We were talking about marriage and living apart from your spouse for long periods for research. Like Chris and I, she and Ventris were apart for a long period when she first came out to Mozambique. So Natalina has a sympathetic ear when it comes to me talking about missing my husband.

I mentioned to her a conversation that I had last weekend with my husband Chris. I told him that he didn't need to ever worry about me cheating on him in the field because (1) I love him very much, but also (2) the first thing I think when I meet someone new here is, "Are you HIV positive?"

I feel horribly guilty admitting this, even though it in no way affects my interaction with a person. The reason I think about their HIV status is because I wonder how long I will be able to interact with them and enjoy our potential friendship. They could get hit by a truck tomorrow (and so could I, given the driving in Maputo), so really, their HIV status doesn't matter. However, I am sensitive to other people's pain. It saddens me thinking about the illness that they will most likely experience in the future if they are HIV positive (or the pain of losing a loved one to the disease). I don't know if that makes any sense, but there it is.

I felt guilty admitting this, but Natalina and I are good friends. We have had many conversations on a lot of strange topics. I felt a little relieved when she said that she often thinks the same thing. But she says that it is worse for her. Working with HIV positive people makes you hyperaware of HIV/SIDA's symptoms. Natalina says the number of people walking around in Maputo with symptoms of HIV, if you know what to look for, is shocking - much higher than the official rate would indicate.

The official rate given by the CDC for Mozambique is around 16%. The real rates are much higher than the official counts. Many people refuse to be tested, and others refuse to admit that they are sick (particularly men). These selfish individuals continue to have unprotected sex (with both spouses and others), thus spreading the virus even further. Serial killing wife after wife after girlfriend. According to a 2006 UN report, the rates for pregnant women ages 15-45 have increased dramatically since 2000 (countrywide 11% in 2000 to 16% in 2004). In Maputo province, the rates for pregnant women rose to 18-27% in 2004. Most of the official statistics are based on HIV rates in pregnant women, since they seek treatment to prevent their unborn children from being HIV positive.

Unofficially, the rate for Maputo Province is probably around 45% - based on observations by medical personnel. That means that every other person I meet is probably HIV positive. Natalina interviewed a public clinic nurse on Ilha de Mocambique (Nampula Province, up north) who says in 10 years (maximum) that the island will be empty of people. Everyone the nurse has tested has been HIV positive, and she has worked around HIV positive people long enough to know the symptoms and diagnose the effects of the virus in the untested.

Many in the aid community and Mozambicanos believe that people up north have lower rates because they are Muslim. Bullshit. Men sleep around. So do some women, although it seems to be more common among men (but who are those men sleeping with?). It doesn't matter whether they are Muslim, Christian, or practice traditional religions. It doesn't matter how faithful a person is if their spouse sleeps around. In many cases here, a woman cannot ask her husband to use a condom for fear of being beaten - even if she knows that she is HIV positive. Women can be kicked out of the family compound when their husband dies from SIDA related complications - blamed for his death and left with nothing. SIDA orphans wander the capital barefoot, begging for a few metacais to buy bread to eat and picking through the garbage to find food and valuable things to resell.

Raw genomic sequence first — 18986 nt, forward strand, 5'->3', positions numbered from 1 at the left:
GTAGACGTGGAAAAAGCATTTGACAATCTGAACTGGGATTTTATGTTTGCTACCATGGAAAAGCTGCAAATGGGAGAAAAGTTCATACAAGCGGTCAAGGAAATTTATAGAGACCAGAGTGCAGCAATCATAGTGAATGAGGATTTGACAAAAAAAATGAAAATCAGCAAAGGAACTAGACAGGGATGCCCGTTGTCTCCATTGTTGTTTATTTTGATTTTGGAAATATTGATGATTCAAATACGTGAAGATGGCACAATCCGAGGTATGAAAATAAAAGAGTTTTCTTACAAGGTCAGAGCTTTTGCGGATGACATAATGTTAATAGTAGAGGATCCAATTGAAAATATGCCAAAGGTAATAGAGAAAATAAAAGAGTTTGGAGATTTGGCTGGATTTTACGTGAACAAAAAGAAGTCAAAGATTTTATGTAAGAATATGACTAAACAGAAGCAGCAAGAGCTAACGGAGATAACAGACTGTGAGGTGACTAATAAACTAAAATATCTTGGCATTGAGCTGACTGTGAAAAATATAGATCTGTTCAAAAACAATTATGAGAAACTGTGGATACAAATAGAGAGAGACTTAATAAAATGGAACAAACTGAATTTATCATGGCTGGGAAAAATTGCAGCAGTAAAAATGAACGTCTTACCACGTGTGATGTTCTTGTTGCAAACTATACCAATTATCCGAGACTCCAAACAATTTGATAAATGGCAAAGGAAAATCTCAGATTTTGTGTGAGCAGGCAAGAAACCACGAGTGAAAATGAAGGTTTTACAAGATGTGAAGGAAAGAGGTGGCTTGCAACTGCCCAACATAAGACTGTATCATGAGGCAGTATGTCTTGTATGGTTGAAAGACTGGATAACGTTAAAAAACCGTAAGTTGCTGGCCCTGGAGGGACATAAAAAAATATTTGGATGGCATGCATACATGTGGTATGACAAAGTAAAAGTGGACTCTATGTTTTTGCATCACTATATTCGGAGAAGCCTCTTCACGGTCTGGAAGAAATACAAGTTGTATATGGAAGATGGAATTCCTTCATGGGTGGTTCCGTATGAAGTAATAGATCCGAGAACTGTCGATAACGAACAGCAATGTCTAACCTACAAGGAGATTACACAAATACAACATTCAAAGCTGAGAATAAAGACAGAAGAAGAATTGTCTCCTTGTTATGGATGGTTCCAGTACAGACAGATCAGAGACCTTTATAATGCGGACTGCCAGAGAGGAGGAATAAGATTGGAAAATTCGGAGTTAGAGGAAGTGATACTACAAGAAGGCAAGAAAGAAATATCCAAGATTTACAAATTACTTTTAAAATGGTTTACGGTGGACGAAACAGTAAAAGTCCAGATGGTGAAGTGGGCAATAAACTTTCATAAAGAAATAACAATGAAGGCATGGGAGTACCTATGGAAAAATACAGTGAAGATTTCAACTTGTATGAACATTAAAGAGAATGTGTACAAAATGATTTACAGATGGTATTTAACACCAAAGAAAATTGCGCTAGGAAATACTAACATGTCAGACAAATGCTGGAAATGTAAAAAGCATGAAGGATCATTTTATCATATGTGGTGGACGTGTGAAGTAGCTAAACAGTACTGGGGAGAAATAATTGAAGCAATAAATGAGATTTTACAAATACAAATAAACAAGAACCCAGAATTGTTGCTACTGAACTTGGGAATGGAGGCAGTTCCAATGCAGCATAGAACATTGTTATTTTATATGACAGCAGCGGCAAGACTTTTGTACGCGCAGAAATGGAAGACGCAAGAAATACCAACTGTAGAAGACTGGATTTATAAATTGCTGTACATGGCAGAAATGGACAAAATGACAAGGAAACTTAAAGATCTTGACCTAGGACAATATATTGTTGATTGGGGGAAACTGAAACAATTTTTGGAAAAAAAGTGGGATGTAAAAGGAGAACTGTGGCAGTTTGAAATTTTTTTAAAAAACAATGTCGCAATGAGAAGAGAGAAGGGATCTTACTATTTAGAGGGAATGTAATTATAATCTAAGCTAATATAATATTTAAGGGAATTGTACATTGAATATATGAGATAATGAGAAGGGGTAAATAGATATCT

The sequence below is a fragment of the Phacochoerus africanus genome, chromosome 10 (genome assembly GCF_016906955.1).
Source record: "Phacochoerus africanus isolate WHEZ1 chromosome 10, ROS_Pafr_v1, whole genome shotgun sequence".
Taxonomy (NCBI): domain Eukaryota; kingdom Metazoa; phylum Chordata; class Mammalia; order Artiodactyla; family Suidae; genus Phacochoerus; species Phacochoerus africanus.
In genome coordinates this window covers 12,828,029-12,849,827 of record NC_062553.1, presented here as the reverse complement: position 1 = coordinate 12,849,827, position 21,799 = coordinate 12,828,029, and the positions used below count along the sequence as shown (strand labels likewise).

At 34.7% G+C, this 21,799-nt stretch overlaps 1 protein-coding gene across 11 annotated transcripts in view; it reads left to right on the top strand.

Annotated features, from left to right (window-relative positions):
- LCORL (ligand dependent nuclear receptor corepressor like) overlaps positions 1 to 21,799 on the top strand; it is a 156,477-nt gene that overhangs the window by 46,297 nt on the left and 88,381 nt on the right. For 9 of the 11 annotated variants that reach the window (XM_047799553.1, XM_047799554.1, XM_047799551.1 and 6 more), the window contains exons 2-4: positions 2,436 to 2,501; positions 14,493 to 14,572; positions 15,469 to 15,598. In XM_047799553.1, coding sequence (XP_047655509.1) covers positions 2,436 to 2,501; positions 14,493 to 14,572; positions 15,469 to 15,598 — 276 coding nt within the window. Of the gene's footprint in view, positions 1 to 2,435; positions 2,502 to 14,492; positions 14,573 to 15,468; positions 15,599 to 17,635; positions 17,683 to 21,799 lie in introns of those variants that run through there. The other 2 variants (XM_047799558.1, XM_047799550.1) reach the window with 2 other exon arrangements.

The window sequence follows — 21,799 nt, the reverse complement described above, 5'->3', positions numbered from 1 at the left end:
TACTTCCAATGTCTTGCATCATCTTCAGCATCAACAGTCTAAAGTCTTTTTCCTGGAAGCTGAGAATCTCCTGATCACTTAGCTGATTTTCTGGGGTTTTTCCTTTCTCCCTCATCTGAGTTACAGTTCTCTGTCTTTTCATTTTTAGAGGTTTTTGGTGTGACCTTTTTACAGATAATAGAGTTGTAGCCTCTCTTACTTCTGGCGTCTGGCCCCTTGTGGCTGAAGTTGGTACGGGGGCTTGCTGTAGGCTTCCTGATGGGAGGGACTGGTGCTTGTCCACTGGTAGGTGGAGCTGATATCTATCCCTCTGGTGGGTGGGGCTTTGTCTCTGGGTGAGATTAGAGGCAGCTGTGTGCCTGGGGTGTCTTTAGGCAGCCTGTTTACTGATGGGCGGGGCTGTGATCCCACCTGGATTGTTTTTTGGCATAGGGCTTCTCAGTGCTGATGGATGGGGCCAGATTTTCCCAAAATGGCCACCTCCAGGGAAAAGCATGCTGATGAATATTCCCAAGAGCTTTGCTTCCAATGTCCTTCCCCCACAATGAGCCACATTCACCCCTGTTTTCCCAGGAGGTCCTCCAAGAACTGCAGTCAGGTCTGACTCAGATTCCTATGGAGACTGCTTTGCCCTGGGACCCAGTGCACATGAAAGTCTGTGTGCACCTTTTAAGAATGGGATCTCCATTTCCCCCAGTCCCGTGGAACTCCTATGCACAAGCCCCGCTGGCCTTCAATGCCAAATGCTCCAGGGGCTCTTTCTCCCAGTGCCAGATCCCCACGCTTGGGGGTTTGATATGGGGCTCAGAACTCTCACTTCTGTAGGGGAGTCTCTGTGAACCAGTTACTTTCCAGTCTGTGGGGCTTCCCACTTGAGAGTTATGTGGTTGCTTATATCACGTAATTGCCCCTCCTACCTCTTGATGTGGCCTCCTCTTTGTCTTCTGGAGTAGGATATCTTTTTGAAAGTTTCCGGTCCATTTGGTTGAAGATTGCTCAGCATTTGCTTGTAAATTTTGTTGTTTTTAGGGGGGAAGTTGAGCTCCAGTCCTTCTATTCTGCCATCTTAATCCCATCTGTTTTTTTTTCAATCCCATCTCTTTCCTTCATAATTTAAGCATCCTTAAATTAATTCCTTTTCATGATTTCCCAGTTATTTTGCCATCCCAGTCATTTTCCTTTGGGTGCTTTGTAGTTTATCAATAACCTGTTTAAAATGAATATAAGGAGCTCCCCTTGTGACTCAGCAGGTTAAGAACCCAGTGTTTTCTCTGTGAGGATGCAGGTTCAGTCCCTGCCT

I remember a long time ago in junior high school when AIDS was a new thing. That was a very long 23 years ago.

25 April 2007

Cracking the Code

It’s 10 pm. The electricity is out in the Coop neighborhood, so I am writing this armed with a 3-hour laptop battery and Petzl headlamp. Despite the darkness, I’ve finally cracked a code that has been teasing me for almost 2 years. A code that with some better language skills, I might not have had to figure out on my own. This "code" of Portuguese weights and measures was used by alfândega (customs) record keepers in Mozambique in the 19th century. Not terribly exciting for most people, but it means that I can now analyze some of the effects of historic wildlife trade on the landscape surrounding Delagoa Bay.

This symbol (above), as well as the @ symbol cover the pages of a notebook I carried daily during my visit to Lisbon, Portugal in the summer of 2005. I was there on a small research grant collecting data on historic wildlife exports from Delagoa Bay and its hinterland. Delagoa Bay is the old name for Maputo Bay.

Tonight, I finally figured out that the symbol is shorthand for libra (pound). Now that I know what the symbol stands for, it seems so obvious. The @ symbol refers to arrobas. What are libras and arrobas? And all the rest of the archaic weights I found?

1 bar/baar/bare = 229 kg
1 arroba = 14.9 kg = 32.41 lb
1 faraçola = 12.4 kg
1 mane = 0.95665 kg
1 arrátel = 0.459375 kg
1 libra = 0.4536 kg
1 marco = 0.2368 kg
1 onça = 0.02835 kg
1 matical = 0.00441346 kg
1 oitava = 0.0037 kg
1 panja = 5.175 to 5.52 L
1 panella = 8.4 L

These values varied depending on the port. A bar in Sofala was not the exact same weight as a bar in Ilha de Moçambique. I translated everything into kilograms because commie units, I mean SI metrics, are used for science. (BTW in doing all these weight and measure searches I learned that only 3 countries in the world do not use metrics – Myanmar, Liberia, and the United States. Interesting). I'm posting them in case someone else ever needs to track this all down. I've done many searches on the web but found nothing.

These values came from the following 2 major sources (again, just in case you ever need to cite them):